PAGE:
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Automation, driven by technological progress, has been increasing inexorably for the past several decades. Two schools of economic thinking have long been engaged in a debate about the potential effects of automation on jobs: will new technology spawn mass unemployment? Or will the jobs lost to robots create demand for new human jobs? The discussion about humans, machines and work tends to focus on some undetermined point in the far future, but technology has been hurting American workers for the past 40 years. Moshe Y. Vardi presents data which demonstrate that the concerns about automation are valid.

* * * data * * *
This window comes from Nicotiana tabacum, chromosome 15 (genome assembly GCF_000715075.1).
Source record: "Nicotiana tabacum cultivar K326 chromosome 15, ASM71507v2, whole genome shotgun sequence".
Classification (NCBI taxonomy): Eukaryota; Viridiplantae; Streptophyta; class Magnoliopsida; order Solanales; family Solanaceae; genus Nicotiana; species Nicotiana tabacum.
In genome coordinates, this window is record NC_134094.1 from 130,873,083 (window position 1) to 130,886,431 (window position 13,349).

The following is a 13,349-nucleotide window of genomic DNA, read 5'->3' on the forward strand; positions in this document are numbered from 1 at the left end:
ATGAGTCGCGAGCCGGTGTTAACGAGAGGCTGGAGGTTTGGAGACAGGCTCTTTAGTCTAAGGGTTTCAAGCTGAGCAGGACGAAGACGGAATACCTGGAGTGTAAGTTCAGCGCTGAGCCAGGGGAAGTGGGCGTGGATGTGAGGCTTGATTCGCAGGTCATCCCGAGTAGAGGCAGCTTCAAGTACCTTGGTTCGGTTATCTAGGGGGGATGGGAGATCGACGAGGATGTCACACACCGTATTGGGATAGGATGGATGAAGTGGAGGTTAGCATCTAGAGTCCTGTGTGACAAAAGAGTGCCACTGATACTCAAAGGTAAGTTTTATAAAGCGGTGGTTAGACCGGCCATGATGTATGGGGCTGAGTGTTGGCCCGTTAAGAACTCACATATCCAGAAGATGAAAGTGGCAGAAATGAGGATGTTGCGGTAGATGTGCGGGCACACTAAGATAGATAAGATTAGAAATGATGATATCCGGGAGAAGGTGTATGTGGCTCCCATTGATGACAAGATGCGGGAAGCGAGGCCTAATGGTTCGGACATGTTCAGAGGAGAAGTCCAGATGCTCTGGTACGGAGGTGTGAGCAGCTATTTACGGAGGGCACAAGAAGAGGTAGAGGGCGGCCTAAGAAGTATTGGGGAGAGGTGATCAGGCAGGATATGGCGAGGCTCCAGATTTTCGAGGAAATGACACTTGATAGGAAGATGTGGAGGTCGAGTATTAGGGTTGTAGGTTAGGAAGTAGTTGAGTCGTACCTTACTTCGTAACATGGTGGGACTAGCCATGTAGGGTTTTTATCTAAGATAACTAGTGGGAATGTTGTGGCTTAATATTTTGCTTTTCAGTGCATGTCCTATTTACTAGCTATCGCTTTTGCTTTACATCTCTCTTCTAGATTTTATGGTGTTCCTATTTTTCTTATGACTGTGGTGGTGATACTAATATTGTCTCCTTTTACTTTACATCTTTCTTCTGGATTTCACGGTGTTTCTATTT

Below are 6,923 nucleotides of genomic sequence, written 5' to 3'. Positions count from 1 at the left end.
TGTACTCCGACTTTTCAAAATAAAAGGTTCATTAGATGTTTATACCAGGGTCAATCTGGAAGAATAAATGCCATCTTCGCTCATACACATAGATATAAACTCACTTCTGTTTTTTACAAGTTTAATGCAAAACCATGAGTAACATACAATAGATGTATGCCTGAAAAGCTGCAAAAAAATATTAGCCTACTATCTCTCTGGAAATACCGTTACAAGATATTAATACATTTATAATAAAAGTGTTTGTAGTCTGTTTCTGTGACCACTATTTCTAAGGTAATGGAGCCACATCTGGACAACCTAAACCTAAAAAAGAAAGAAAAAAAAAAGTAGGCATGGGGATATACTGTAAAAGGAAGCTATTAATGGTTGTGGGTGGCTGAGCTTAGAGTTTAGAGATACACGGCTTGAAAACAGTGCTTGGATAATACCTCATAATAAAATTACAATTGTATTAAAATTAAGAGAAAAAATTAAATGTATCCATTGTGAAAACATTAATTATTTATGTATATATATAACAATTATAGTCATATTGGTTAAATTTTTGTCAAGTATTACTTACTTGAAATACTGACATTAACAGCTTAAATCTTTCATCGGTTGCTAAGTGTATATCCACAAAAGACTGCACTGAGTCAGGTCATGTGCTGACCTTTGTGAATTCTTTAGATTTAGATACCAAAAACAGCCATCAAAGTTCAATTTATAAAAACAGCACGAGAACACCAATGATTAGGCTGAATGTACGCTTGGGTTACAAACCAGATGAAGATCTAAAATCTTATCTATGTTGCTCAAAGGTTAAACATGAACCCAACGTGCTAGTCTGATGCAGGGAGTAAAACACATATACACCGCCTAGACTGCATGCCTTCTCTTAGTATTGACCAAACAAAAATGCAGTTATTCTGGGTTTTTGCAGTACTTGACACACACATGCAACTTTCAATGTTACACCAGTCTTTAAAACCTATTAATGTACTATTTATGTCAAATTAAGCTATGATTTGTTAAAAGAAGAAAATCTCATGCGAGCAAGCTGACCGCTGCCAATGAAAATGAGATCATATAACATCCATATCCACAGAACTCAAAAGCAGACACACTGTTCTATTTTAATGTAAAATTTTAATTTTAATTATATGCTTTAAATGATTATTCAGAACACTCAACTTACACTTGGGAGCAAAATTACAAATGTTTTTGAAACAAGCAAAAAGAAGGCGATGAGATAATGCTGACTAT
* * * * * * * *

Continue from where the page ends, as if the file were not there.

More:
Vardi is the George Distinguished Service Professor in Computational Engineering and Director of the Ken Kennedy Institute for Information Technology at Rice University. He is the recipient of several awards, including the ACM SIGACT Goedel Prize, the ACM Kanellakis Award, the ACM SIGMOD Codd Award, the Blaise Pascal Medal, the IEEE Computer Society Goode Award, and the EATCS Distinguished Achievements Award. He is the author and co-author of over 500 papers, as well as two books. He is a fellow of several societies, and a member of several academies, including the US National Academy of Engineering and National Academy of Science. He holds honorary doctorates from the Saarland University in Germany, Orleans University in France, and UFRGS in Brazil. He is the Editor-in-Chief of the Communications of the ACM.